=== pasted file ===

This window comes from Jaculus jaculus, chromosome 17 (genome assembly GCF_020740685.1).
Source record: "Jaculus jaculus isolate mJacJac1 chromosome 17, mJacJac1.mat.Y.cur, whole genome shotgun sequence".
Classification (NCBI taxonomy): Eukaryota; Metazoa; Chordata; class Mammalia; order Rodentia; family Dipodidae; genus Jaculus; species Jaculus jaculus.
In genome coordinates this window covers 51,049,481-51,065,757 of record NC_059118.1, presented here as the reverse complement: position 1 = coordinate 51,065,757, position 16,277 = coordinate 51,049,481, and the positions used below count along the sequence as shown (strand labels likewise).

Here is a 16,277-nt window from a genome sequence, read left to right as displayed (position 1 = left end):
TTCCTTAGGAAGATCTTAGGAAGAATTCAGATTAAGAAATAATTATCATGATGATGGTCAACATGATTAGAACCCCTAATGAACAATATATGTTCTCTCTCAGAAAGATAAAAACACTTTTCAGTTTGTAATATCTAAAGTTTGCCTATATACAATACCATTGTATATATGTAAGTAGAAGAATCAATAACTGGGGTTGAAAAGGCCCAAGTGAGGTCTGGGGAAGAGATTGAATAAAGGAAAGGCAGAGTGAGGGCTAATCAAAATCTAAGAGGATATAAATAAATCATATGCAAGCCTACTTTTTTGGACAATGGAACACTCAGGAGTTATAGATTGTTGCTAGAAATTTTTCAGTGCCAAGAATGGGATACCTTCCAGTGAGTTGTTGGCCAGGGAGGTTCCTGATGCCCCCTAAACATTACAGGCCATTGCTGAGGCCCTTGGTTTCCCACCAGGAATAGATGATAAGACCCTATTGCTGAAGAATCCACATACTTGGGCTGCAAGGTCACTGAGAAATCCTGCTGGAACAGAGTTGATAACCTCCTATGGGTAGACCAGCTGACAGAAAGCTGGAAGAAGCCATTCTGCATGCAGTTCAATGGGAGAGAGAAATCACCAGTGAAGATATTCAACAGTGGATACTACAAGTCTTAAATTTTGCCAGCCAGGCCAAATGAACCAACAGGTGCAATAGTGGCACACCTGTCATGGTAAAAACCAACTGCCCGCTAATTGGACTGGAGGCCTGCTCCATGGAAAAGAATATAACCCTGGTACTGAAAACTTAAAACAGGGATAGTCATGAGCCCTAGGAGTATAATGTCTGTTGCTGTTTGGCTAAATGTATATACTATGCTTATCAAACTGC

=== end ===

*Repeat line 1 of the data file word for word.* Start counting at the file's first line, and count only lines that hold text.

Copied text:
This window comes from Jaculus jaculus, chromosome 17 (genome assembly GCF_020740685.1).